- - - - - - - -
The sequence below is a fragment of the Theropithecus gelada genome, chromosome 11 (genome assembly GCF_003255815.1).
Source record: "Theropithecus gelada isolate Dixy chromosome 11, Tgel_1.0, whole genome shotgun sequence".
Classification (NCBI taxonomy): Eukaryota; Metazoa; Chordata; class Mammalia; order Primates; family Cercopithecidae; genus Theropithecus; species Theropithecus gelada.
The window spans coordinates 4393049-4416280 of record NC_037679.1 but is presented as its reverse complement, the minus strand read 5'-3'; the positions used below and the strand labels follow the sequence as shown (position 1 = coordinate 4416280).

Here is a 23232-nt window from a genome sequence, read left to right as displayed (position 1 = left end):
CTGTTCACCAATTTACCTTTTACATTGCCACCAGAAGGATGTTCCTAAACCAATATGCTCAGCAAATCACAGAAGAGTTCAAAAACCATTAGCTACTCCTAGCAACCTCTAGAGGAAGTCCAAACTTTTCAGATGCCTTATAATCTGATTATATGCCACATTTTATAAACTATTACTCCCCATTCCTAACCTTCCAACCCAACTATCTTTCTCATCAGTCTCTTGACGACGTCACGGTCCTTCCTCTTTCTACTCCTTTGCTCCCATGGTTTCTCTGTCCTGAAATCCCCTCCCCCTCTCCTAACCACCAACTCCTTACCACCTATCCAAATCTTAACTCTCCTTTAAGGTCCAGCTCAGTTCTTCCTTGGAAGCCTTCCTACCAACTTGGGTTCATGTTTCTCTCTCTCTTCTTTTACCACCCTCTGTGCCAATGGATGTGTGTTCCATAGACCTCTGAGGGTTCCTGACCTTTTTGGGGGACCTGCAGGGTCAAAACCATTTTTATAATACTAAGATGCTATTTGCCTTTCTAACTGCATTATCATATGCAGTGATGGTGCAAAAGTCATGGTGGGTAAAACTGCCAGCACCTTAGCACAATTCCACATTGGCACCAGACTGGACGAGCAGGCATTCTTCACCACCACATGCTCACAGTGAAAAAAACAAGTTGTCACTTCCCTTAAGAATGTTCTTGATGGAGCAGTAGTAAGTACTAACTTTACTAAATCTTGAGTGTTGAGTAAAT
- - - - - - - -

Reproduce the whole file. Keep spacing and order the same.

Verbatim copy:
The sequence below is a fragment of the Theropithecus gelada genome, chromosome 11 (genome assembly GCF_003255815.1).
Source record: "Theropithecus gelada isolate Dixy chromosome 11, Tgel_1.0, whole genome shotgun sequence".
Classification (NCBI taxonomy): Eukaryota; Metazoa; Chordata; class Mammalia; order Primates; family Cercopithecidae; genus Theropithecus; species Theropithecus gelada.
The window spans coordinates 4393049-4416280 of record NC_037679.1 but is presented as its reverse complement, the minus strand read 5'-3'; the positions used below and the strand labels follow the sequence as shown (position 1 = coordinate 4416280).

Here is a 23232-nt window from a genome sequence, read left to right as displayed (position 1 = left end):
CTGTTCACCAATTTACCTTTTACATTGCCACCAGAAGGATGTTCCTAAACCAATATGCTCAGCAAATCACAGAAGAGTTCAAAAACCATTAGCTACTCCTAGCAACCTCTAGAGGAAGTCCAAACTTTTCAGATGCCTTATAATCTGATTATATGCCACATTTTATAAACTATTACTCCCCATTCCTAACCTTCCAACCCAACTATCTTTCTCATCAGTCTCTTGACGACGTCACGGTCCTTCCTCTTTCTACTCCTTTGCTCCCATGGTTTCTCTGTCCTGAAATCCCCTCCCCCTCTCCTAACCACCAACTCCTTACCACCTATCCAAATCTTAACTCTCCTTTAAGGTCCAGCTCAGTTCTTCCTTGGAAGCCTTCCTACCAACTTGGGTTCATGTTTCTCTCTCTCTTCTTTTACCACCCTCTGTGCCAATGGATGTGTGTTCCATAGACCTCTGAGGGTTCCTGACCTTTTTGGGGGACCTGCAGGGTCAAAACCATTTTTATAATACTAAGATGCTATTTGCCTTTCTAACTGCATTATCATATGCAGTGATGGTGCAAAAGTCATGGTGGGTAAAACTGCCAGCACCTTAGCACAATTCCACATTGGCACCAGACTGGACGAGCAGGCATTCTTCACCACCACATGCTCACAGTGAAAAAAACAAGTTGTCACTTCCCTTAAGAATGTTCTTGATGGAGCAGTAGTAAGTACTAACTTTACTAAATCTTGAGTGTTGAGTAAAT